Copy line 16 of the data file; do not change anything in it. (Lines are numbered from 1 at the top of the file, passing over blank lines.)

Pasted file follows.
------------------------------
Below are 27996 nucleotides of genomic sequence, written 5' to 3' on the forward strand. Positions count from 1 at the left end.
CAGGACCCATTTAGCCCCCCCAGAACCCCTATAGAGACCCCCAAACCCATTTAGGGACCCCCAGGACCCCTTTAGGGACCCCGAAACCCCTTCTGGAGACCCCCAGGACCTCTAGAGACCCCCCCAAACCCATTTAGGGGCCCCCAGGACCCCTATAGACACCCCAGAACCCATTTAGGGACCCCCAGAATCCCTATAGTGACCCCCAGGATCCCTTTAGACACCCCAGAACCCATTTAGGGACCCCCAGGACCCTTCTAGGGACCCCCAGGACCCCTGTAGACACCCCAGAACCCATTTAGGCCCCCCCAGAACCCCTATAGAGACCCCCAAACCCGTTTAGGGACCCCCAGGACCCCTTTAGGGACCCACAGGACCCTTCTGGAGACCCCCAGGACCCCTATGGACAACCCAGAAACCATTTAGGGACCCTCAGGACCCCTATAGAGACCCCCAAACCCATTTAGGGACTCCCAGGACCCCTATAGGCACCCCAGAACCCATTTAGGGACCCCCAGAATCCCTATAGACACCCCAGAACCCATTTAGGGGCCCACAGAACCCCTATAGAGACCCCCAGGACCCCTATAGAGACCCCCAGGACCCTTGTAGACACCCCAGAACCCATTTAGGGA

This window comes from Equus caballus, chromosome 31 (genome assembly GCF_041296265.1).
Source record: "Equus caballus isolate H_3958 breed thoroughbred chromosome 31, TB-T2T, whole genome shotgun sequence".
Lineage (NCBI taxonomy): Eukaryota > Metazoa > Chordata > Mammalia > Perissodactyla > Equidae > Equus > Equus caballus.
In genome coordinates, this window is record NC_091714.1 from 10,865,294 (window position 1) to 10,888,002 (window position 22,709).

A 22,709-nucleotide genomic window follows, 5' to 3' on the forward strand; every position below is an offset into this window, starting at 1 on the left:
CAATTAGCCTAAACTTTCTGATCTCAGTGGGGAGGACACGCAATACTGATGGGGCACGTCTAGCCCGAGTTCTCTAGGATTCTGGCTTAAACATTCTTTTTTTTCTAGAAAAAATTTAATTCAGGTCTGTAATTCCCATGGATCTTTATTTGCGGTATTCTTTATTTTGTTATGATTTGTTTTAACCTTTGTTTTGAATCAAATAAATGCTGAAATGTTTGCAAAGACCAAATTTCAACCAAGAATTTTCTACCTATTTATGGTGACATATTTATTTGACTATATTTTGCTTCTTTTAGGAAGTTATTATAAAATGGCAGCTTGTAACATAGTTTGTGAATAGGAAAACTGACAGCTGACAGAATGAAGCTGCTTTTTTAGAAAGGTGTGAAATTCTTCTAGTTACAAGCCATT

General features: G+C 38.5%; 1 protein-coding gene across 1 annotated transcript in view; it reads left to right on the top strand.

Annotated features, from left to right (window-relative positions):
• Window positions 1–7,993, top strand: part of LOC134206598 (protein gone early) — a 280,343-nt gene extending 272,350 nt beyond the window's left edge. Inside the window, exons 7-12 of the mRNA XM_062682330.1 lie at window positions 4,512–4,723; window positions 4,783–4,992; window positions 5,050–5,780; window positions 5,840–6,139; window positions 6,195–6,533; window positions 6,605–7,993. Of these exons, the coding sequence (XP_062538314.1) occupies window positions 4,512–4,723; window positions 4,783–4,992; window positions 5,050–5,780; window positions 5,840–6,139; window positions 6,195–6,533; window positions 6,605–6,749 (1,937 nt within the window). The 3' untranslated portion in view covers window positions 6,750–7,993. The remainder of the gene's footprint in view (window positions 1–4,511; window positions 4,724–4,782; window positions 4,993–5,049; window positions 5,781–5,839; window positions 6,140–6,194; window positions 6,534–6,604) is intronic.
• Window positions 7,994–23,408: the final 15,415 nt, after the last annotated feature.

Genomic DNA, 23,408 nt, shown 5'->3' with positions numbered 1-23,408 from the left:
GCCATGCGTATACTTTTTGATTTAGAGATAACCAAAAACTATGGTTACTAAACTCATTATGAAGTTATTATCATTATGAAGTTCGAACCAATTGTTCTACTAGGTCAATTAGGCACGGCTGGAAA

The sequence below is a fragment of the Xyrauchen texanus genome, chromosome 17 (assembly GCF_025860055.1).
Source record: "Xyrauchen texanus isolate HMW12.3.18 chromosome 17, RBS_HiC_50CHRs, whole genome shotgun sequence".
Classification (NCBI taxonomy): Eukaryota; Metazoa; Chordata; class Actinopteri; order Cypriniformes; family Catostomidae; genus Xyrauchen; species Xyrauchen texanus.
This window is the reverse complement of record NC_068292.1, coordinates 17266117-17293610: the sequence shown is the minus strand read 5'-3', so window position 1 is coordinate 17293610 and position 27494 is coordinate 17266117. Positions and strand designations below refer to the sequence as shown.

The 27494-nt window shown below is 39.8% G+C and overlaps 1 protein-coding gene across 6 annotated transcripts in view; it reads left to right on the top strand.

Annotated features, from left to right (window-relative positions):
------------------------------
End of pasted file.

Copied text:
Source record: "Xyrauchen texanus isolate HMW12.3.18 chromosome 17, RBS_HiC_50CHRs, whole genome shotgun sequence".